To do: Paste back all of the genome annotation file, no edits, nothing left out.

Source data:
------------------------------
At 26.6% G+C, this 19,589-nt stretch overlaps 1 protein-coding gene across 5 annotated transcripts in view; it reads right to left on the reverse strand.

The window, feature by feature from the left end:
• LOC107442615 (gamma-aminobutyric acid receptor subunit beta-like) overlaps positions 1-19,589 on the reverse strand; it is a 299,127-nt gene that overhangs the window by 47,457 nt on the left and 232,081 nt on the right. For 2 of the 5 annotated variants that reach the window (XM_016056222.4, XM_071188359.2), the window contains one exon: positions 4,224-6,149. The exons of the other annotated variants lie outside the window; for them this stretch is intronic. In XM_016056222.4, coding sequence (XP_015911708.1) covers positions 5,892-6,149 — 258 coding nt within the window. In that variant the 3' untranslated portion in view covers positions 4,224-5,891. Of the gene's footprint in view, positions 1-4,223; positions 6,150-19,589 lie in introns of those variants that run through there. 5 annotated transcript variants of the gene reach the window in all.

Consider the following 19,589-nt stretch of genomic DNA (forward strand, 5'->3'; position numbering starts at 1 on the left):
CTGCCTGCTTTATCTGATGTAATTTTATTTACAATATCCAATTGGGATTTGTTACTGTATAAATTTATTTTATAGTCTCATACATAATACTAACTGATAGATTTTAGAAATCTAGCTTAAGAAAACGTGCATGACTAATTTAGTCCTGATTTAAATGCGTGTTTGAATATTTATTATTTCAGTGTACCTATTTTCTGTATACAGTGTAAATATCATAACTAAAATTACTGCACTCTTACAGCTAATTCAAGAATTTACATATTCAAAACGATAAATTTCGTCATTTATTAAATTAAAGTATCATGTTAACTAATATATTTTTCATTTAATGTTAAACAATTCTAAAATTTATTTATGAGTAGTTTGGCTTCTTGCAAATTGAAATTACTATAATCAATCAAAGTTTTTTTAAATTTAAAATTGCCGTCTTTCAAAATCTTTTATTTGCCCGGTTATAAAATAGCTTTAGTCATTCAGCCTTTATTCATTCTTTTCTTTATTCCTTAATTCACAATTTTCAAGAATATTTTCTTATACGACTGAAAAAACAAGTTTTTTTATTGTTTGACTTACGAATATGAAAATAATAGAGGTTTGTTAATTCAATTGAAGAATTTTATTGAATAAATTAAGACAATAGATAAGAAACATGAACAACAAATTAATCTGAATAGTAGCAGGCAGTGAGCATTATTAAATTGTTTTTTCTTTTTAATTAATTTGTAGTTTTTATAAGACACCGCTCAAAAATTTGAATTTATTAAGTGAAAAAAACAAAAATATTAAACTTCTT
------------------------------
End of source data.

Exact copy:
At 26.6% G+C, this 19,589-nt stretch overlaps 1 protein-coding gene across 5 annotated transcripts in view; it reads right to left on the reverse strand.

The window, feature by feature from the left end:
• LOC107442615 (gamma-aminobutyric acid receptor subunit beta-like) overlaps positions 1-19,589 on the reverse strand; it is a 299,127-nt gene that overhangs the window by 47,457 nt on the left and 232,081 nt on the right. For 2 of the 5 annotated variants that reach the window (XM_016056222.4, XM_071188359.2), the window contains one exon: positions 4,224-6,149. The exons of the other annotated variants lie outside the window; for them this stretch is intronic. In XM_016056222.4, coding sequence (XP_015911708.1) covers positions 5,892-6,149 — 258 coding nt within the window. In that variant the 3' untranslated portion in view covers positions 4,224-5,891. Of the gene's footprint in view, positions 1-4,223; positions 6,150-19,589 lie in introns of those variants that run through there. 5 annotated transcript variants of the gene reach the window in all.

Consider the following 19,589-nt stretch of genomic DNA (forward strand, 5'->3'; position numbering starts at 1 on the left):
CTGCCTGCTTTATCTGATGTAATTTTATTTACAATATCCAATTGGGATTTGTTACTGTATAAATTTATTTTATAGTCTCATACATAATACTAACTGATAGATTTTAGAAATCTAGCTTAAGAAAACGTGCATGACTAATTTAGTCCTGATTTAAATGCGTGTTTGAATATTTATTATTTCAGTGTACCTATTTTCTGTATACAGTGTAAATATCATAACTAAAATTACTGCACTCTTACAGCTAATTCAAGAATTTACATATTCAAAACGATAAATTTCGTCATTTATTAAATTAAAGTATCATGTTAACTAATATATTTTTCATTTAATGTTAAACAATTCTAAAATTTATTTATGAGTAGTTTGGCTTCTTGCAAATTGAAATTACTATAATCAATCAAAGTTTTTTTAAATTTAAAATTGCCGTCTTTCAAAATCTTTTATTTGCCCGGTTATAAAATAGCTTTAGTCATTCAGCCTTTATTCATTCTTTTCTTTATTCCTTAATTCACAATTTTCAAGAATATTTTCTTATACGACTGAAAAAACAAGTTTTTTTATTGTTTGACTTACGAATATGAAAATAATAGAGGTTTGTTAATTCAATTGAAGAATTTTATTGAATAAATTAAGACAATAGATAAGAAACATGAACAACAAATTAATCTGAATAGTAGCAGGCAGTGAGCATTATTAAATTGTTTTTTCTTTTTAATTAATTTGTAGTTTTTATAAGACACCGCTCAAAAATTTGAATTTATTAAGTGAAAAAAACAAAAATATTAAACTTCTT